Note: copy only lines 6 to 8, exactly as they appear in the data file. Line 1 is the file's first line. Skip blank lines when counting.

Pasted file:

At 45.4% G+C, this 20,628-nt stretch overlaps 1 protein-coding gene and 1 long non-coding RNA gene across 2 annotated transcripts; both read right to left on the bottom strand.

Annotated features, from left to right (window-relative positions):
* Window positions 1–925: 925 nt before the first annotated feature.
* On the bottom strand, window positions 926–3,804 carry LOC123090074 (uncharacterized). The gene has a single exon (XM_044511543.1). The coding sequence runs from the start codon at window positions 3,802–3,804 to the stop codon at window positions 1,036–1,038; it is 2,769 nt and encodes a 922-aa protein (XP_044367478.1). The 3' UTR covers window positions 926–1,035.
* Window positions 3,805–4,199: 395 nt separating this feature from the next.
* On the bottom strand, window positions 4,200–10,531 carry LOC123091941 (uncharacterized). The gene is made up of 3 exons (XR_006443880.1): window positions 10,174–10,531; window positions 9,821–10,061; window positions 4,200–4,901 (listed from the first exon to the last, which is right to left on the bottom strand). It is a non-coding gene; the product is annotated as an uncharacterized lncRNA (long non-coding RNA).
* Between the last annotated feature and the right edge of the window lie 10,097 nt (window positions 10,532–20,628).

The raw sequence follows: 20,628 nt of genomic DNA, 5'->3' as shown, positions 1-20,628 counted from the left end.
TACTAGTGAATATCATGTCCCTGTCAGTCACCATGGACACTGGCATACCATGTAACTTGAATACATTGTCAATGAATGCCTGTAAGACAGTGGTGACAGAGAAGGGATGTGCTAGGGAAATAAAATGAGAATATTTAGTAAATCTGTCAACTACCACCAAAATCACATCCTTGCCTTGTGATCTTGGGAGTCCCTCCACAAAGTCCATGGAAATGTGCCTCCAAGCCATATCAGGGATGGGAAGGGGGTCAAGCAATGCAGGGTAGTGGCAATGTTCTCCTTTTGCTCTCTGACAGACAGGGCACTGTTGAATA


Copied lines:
* On the bottom strand, window positions 4,200–10,531 carry LOC123091941 (uncharacterized). The gene is made up of 3 exons (XR_006443880.1): window positions 10,174–10,531; window positions 9,821–10,061; window positions 4,200–4,901 (listed from the first exon to the last, which is right to left on the bottom strand). It is a non-coding gene; the product is annotated as an uncharacterized lncRNA (long non-coding RNA).
* Between the last annotated feature and the right edge of the window lie 10,097 nt (window positions 10,532–20,628).

The raw sequence follows: 20,628 nt of genomic DNA, 5'->3' as shown, positions 1-20,628 counted from the left end.